A thrill of hope: What do you hope for?
In the words of the famous philosopher, Jon Bon Jovi, “Miracles happen every day, change your perception of what a miracle is and you’ll see them all around you.”
The birth of our Savior to a virgin obviously qualifies as a miracle. I would love to step out of my wheelchair and walk forward to the alter to take communion once again. But after countless trips to world class medical facilities, I have accepted that is unlikely to happen. Still I have deep gratitude for the blessings in my life that I have come to perceive as miracles.
I am grateful for a job that enables me to leverage technology in a way that allows me to work. I am grateful for students who inspire me every day. I am grateful for a husband who encourages me to say “thank you” instead of “I’m sorry” when I need assistance. I am grateful for two children that Steve and I regularly refer to as the best thing that ever happened to us. Does this gratitude represent a miracle? It does to me. Does gratitude provide a path to hope? Every day.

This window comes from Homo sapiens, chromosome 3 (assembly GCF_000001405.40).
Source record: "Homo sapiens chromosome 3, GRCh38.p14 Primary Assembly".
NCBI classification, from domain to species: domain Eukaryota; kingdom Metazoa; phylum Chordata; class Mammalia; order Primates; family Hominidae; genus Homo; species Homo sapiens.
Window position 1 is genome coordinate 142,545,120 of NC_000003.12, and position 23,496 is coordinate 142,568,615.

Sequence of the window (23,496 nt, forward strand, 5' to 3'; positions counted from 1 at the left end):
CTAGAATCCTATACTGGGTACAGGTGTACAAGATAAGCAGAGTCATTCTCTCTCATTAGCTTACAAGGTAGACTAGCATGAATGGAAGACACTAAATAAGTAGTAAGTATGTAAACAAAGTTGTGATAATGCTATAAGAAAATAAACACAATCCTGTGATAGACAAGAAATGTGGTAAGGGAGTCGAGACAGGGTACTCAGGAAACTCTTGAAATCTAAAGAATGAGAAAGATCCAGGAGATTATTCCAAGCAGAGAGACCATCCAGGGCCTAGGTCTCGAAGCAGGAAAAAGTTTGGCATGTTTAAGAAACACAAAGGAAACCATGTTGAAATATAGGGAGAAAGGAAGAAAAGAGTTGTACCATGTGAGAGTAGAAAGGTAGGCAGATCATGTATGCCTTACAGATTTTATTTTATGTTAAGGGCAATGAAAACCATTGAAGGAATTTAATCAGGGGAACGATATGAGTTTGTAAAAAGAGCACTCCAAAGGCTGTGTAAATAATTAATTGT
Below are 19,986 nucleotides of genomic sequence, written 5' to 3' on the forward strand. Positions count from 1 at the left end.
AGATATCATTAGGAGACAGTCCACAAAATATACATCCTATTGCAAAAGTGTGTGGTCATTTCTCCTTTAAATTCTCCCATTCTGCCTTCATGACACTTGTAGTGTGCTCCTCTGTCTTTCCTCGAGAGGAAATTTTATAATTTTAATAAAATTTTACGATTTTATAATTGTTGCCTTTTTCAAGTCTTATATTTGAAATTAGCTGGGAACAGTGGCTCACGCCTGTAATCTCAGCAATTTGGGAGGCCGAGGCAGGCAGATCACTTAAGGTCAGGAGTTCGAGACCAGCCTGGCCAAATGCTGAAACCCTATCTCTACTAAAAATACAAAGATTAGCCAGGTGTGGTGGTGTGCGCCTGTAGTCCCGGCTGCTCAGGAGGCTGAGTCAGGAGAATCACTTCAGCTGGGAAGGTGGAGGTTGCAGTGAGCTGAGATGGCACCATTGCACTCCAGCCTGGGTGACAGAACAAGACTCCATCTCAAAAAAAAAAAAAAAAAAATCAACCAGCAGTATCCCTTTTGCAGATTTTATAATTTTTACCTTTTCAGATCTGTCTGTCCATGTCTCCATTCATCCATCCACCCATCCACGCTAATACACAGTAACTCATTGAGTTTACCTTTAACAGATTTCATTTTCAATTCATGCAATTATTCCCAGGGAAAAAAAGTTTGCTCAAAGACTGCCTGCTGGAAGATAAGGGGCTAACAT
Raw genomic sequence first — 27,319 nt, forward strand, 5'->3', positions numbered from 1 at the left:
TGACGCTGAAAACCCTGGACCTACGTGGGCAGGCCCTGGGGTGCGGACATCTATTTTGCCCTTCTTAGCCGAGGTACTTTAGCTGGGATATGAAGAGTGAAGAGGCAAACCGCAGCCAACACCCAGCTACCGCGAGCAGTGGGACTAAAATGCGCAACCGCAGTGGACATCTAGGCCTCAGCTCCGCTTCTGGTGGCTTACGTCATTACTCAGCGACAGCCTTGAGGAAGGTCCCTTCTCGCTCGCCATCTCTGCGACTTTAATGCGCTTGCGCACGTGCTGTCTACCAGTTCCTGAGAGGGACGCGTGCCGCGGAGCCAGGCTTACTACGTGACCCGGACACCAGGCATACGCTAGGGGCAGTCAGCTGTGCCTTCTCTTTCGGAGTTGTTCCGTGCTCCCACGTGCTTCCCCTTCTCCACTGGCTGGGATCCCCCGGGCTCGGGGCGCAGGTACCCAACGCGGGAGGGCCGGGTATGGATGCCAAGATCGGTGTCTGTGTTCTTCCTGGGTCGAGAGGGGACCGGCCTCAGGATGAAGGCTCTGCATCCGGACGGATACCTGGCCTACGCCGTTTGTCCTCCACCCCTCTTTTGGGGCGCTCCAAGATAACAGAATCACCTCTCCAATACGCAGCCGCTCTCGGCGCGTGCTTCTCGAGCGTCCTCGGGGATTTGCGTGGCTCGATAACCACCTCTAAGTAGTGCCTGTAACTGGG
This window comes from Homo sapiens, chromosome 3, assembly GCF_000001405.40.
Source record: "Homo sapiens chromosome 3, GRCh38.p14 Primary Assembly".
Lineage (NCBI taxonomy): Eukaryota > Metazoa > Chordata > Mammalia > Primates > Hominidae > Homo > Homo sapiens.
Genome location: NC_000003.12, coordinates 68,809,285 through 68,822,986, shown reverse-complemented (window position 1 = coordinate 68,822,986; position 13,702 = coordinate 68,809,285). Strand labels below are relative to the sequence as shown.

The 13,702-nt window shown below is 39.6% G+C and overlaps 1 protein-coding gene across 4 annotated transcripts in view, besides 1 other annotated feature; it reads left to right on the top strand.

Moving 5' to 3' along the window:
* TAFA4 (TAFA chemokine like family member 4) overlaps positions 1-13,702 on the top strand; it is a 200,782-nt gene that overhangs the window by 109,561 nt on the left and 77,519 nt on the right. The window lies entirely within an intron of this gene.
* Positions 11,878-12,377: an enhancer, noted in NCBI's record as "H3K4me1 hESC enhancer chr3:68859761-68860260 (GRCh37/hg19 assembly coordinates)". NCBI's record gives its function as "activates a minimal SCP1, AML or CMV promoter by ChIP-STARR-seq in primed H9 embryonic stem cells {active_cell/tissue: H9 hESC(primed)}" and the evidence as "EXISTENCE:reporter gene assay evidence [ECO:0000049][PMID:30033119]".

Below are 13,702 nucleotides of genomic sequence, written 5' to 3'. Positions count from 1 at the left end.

My hopes are less dreams for the future than gratitude for the present. I hope to learn something new every day. I hope to inspire my students as they inspire me. I hope to prepare my family to be confident in their abilities and firm in their worth. What do you hope for?
“We even take pride in our problems, because we know that trouble produces endurance, endurance produces character, and character produces hope. This hope doesn’t put us to shame, because the love of God has been poured out in our hearts through the Holy Spirit, who has been given to us.” Romans 5:3-5.
Joan Baril, wife of Steve and mom to Pete and Mary, lives in Davenport with husband, her mom, and her dog Roscoe. She teaches in the College of Business and Technology at Western Illinois University, and takes great pride and joy in her two children.